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Alienation in Baldwin and Faulkner Works

Alienation in Baldwin and Faulkner Works

Using any two writers in the syllabus from Ginsberg through DeLillo, discuss how one of the following twentieth century ideas in the United States influenced their work: alienation, social injustice, the acceptance of psychotherapy, consumerism, data overload.

Allen Ginsberg, “Howl,” p. 1394

Don Delillo, from White Noise, p. 1501

Alienation is a recurrent theme explored in many American texts written in the twentieth century. Baldwin and Faulkner, in their short stories “Sonny Blues” and “Barn Burning,” respectively, probe the issue of alienation and the impact that it may have on families. In “Sonny Blues,” the narrator, who doubles up as a main character in the story, alienates himself not only from his community but also from his immediate family- his brother Sonny. The narrator ignores and denies to accept the adverse effects of racism on Black Americans. However, as the narrative progresses, the narrator gains an understanding of his alienation and mends his relationship with Sonny.Order Now from Course ResearchersIn “Barn Burning,” the Sarty’s family is alienated from society due to his father’s criminal activity. The family is banished from the society and have to seek shelter in another city. Abner is opposed to the societal dictates and imposes the same to his family, leading to forced alienation. The suppressed family has to follow Abner’s wishes, which include defending him even when they know that he has committed a crime. Alienation in the two short stories impacts the family relations negatively. The theme of alienation largely informs the actions of the characters in the short stories.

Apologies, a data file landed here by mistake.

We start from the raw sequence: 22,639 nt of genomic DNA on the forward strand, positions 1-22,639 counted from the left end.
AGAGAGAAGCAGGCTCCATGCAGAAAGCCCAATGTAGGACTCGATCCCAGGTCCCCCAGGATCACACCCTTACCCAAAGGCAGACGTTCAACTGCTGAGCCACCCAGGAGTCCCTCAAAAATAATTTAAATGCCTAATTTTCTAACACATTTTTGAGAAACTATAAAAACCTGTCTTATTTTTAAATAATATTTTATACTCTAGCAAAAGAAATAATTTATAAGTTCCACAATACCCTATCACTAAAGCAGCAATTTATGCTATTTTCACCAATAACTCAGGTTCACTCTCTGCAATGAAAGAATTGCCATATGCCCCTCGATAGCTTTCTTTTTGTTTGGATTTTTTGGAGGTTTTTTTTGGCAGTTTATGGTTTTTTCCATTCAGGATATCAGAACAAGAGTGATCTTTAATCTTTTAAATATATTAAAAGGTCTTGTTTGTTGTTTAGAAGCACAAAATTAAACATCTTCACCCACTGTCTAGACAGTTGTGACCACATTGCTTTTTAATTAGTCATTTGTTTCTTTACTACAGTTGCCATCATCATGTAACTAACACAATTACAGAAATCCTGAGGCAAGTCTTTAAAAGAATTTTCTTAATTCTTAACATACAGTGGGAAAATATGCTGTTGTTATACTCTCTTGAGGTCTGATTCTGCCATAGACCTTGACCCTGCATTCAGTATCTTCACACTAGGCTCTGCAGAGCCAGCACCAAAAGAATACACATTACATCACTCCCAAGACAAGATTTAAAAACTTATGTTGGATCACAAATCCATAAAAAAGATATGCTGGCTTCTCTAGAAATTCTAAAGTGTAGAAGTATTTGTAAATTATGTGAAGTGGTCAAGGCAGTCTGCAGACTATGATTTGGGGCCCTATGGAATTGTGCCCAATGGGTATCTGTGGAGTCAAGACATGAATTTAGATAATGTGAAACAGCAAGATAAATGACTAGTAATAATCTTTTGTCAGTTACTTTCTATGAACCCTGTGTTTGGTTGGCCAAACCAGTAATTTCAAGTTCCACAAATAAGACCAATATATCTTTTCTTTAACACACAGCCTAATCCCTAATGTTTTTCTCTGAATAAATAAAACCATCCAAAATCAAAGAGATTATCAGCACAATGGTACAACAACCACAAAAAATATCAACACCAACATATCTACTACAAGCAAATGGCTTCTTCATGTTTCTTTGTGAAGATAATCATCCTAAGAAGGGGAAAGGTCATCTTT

Works Cited 

Baldwin, James. Sonny’s Blues. Partisan Review, 1957.

Faulkner, William. Barn Burning. Harper’s, 1939.

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